There are lots of things to do around the holidays, but making time for holiday traditions is pretty high on my list of “things to do” and today’s to-do list had on it, “make coconut candy with grandgirl Nicole, and her mom,” my daughter Anna.
I couldn’t tell you the first time I made toasted coconut candy. In my family as I was growing up, it was simply something we did every year. Dad worked for the phone company, and part of his job as a forecaster, projecting growth in then-rapidly expanding South Florida, was to drive around counting housing foundations. “Counting houses” is what Dad called it.
We were always thrilled to learn Dad had been out counting houses, since he usually managed to bring home five or six coconuts he’d found on his tours around Broward County. Like northerners throw out piles of leaves in the fall, so people in South Florida regarded coconuts as yard trash, and tossed them by the curb to be picked up with the rest of their trash. Dad simply stopped when he spotted the nuts and tossed them onto the back seat of his car.
We kids were easily enlisted to help turn this “trash” into treasure–toasted coconut candy. First the outer husks had to be removed–we drove two shovels back to back into the tip of the coconut, then pulled the handles together, prying the thick husk off the inner shell.
My children grew up here in Massachusetts, but I made sure to introduce them to the secrets of making coconut candy, and year after year we bought coconuts at the grocery store and made coconut candy for Christmas gifts.
I always check to be sure there’s lots of coconut “water” still inside the nut. Shake it–you’ll hear the water slosh around inside the nut. That water makes the difference between an edible and inedible coconut, but will also make a mess if you don’t drain the water out before you crack open the nut.
When Nicole and Anna arrived today, I got out the hammer and screwdriver–essential tools in this tradition. Nicole thought using a hammer and screwdriver in the kitchen was pretty cool. We made two holes in the “eyes” of each of our two coconuts, then drained the water before we moved to the next step. I never liked the taste of coconut water when I was a child, and despite some people’s enthusiasm for it (I see it bottled in the grocery store) I will still pass on drinking it.
We then wrapped each drained nut in a plastic bag to insure no hard shards went flying once we started hammering. Anna and Nicole each took some good swings and soon had the nuts open, ready for the next step.
Mom and Dad taught us an easy trick for getting the white meat out of the coconut shell. We placed the broken pieces on a baking tray, set in a 350 degree oven for about 20 minutes, let the pieces cool, then popped the meat out with a dull knife. Easy!
Next, that yucky brown skin on the outer portion of the meat–not tasty. The vegetable peeler (that was Anna, wielding a potato peeler) made short work of removing the brown, outer husk, a quick rinse, and we were ready for…more work.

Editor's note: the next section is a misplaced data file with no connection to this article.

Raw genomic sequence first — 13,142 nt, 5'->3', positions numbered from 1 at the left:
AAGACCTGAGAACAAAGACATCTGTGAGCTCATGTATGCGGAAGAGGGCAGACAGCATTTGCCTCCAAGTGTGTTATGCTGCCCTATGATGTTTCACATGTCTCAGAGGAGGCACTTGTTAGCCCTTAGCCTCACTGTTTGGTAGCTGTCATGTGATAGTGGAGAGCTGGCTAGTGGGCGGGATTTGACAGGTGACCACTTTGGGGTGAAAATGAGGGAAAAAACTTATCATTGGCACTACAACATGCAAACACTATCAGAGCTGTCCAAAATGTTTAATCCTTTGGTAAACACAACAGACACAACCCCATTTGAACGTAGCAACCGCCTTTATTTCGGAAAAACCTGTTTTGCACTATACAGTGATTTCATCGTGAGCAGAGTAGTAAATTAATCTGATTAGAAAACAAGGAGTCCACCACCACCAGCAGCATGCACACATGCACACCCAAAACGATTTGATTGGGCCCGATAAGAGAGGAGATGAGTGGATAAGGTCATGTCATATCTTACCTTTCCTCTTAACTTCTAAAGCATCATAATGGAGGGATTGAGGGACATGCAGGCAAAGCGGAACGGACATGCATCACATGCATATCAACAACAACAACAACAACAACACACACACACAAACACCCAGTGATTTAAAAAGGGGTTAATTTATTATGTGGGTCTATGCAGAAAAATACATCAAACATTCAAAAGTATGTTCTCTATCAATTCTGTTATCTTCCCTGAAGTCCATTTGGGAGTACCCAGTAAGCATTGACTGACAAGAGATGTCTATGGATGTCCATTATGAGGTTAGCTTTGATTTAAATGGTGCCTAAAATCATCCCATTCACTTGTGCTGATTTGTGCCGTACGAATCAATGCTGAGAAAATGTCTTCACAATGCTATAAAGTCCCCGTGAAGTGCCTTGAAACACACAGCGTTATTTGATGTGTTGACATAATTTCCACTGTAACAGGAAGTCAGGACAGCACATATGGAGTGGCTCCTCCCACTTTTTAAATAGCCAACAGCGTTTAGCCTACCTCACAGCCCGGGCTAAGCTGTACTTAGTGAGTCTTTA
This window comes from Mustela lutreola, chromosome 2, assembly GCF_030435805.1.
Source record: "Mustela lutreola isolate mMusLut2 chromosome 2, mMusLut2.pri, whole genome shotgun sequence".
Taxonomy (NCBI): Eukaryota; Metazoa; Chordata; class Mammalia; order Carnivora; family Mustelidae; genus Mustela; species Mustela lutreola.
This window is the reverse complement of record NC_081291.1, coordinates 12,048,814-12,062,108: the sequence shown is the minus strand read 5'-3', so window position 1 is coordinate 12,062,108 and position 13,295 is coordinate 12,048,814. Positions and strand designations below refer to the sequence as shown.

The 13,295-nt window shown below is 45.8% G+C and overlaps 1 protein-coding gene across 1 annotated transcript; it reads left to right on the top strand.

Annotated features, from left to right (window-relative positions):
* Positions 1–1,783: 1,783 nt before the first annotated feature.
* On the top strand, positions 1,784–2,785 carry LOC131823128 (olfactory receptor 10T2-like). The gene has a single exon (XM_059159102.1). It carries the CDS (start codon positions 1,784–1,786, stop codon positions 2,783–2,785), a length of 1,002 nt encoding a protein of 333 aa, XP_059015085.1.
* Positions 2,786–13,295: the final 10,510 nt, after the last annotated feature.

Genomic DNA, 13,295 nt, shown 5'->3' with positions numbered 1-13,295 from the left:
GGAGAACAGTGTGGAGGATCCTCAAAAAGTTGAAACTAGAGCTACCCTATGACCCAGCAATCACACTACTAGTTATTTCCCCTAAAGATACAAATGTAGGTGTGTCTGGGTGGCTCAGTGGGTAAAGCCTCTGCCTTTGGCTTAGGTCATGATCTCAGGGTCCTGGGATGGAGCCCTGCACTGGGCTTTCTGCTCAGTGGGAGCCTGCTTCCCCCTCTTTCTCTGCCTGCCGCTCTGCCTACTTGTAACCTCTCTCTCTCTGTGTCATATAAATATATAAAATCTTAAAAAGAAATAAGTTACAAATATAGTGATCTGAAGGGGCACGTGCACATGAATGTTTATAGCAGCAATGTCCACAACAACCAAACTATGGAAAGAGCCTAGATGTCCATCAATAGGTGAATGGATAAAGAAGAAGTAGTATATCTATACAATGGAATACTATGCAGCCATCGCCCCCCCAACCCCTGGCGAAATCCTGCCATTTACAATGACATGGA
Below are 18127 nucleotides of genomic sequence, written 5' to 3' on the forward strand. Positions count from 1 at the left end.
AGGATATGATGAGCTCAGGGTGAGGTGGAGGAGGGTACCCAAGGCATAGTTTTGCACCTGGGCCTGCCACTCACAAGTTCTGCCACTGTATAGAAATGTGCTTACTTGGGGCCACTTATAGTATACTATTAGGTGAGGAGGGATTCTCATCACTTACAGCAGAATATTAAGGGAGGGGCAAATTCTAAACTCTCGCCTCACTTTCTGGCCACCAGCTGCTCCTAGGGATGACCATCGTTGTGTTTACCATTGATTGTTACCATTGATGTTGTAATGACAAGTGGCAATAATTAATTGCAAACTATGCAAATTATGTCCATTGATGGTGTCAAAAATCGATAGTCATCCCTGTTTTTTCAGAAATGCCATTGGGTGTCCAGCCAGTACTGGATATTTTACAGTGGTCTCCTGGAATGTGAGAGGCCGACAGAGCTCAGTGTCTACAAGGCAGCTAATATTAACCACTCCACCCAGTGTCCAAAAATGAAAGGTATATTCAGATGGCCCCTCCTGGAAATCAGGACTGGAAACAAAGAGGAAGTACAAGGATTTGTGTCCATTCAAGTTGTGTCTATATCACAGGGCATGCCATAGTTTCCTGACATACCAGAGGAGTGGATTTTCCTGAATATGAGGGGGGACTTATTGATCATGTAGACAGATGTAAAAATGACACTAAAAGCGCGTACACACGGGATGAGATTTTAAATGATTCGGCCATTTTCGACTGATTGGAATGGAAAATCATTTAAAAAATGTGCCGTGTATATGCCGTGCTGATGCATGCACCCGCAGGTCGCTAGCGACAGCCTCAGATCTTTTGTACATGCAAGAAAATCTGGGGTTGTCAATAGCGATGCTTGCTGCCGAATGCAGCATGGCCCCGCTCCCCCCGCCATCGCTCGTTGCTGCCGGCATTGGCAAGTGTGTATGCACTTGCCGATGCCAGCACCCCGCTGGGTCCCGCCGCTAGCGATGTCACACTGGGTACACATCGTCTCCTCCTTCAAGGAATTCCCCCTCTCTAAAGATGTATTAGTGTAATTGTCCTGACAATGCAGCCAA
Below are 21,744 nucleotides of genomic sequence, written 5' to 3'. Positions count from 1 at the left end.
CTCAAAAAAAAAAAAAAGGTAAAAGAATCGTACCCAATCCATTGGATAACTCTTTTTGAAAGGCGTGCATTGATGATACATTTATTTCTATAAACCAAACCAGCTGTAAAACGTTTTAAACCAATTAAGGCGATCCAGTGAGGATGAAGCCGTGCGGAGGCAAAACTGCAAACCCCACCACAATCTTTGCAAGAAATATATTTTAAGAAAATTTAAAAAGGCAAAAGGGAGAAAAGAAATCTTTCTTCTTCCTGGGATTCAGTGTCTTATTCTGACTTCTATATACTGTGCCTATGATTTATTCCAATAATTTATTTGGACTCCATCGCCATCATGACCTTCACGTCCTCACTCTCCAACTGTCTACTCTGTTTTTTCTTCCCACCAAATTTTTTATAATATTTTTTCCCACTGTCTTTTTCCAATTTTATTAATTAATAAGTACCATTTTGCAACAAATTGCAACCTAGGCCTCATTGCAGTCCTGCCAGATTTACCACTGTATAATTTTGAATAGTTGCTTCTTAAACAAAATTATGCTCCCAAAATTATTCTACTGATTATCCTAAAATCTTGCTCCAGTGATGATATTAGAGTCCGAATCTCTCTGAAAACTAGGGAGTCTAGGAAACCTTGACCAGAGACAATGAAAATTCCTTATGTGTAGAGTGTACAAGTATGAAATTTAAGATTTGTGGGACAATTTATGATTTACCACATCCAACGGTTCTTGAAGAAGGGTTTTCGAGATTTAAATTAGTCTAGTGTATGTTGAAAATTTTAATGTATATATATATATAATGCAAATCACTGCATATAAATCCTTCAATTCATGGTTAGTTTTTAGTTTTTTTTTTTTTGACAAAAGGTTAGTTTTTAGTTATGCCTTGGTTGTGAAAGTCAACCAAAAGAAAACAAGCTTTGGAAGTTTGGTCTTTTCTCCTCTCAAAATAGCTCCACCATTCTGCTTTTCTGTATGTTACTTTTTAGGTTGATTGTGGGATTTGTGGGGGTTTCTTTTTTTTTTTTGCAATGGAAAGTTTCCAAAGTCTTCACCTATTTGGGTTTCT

Nicole is only 6, so her interest in the process flagged, but we found other things for her to peel while Anna and I continued the process.
Anna noted that it had been years since we had made coconut candy. Why now? Perhaps because it was time; time to be sure another generation knew how to make this special treat, and time the next generation heard the stories, of my dad and his family traveling from Minnesota to South Florida, where they discovered tropical delights such as coconuts, and began what has become a tradition in our family.
Within about an hour Anna and I had transformed two coconuts into a tray full of coconut meat, sliced into thin curls, ready for toasting. A teaspoon of salt per coconut, sprinkled lightly over the entire shallow tray of coconut was all the seasoning this treat required. A 250 degree oven did the rest of the work, and my kitchen timer reminded me to stir the coconut every 20 minutes or so. After about an hour, the tray was almost completely toasted, just hints of the white meat still showing amidst the golden brown curls.
When it comes to Christmas presents, making time to do things together with those you love is right at the very top of my list of precious gifts. “Thanks for making my day,” I said, as Anna and Nicole packed up to head out. My heart is full, my kitchen smells wonderful, and a tradition is being passed on.
Marjorie Turner Hollman is a personal historian who loves the outdoors, and is the author of Easy Walks in Massachusetts, 2nd edition, More Easy Walks in Massachusetts, 2nd edition, and editor of Easy Walks and Paddles in the Ten Mile River Watershed. Just out is her latest book, Finding Easy Walks Wherever You Are. She has been a freelance writer for numerous local, regional, and national publications for the past 20+ years, has helped numerous families to save their stories, and has recorded multiple veterans oral histories, now housed at the Library of Congress. She is a co-author of the recent community history, Bellingham Now and Then.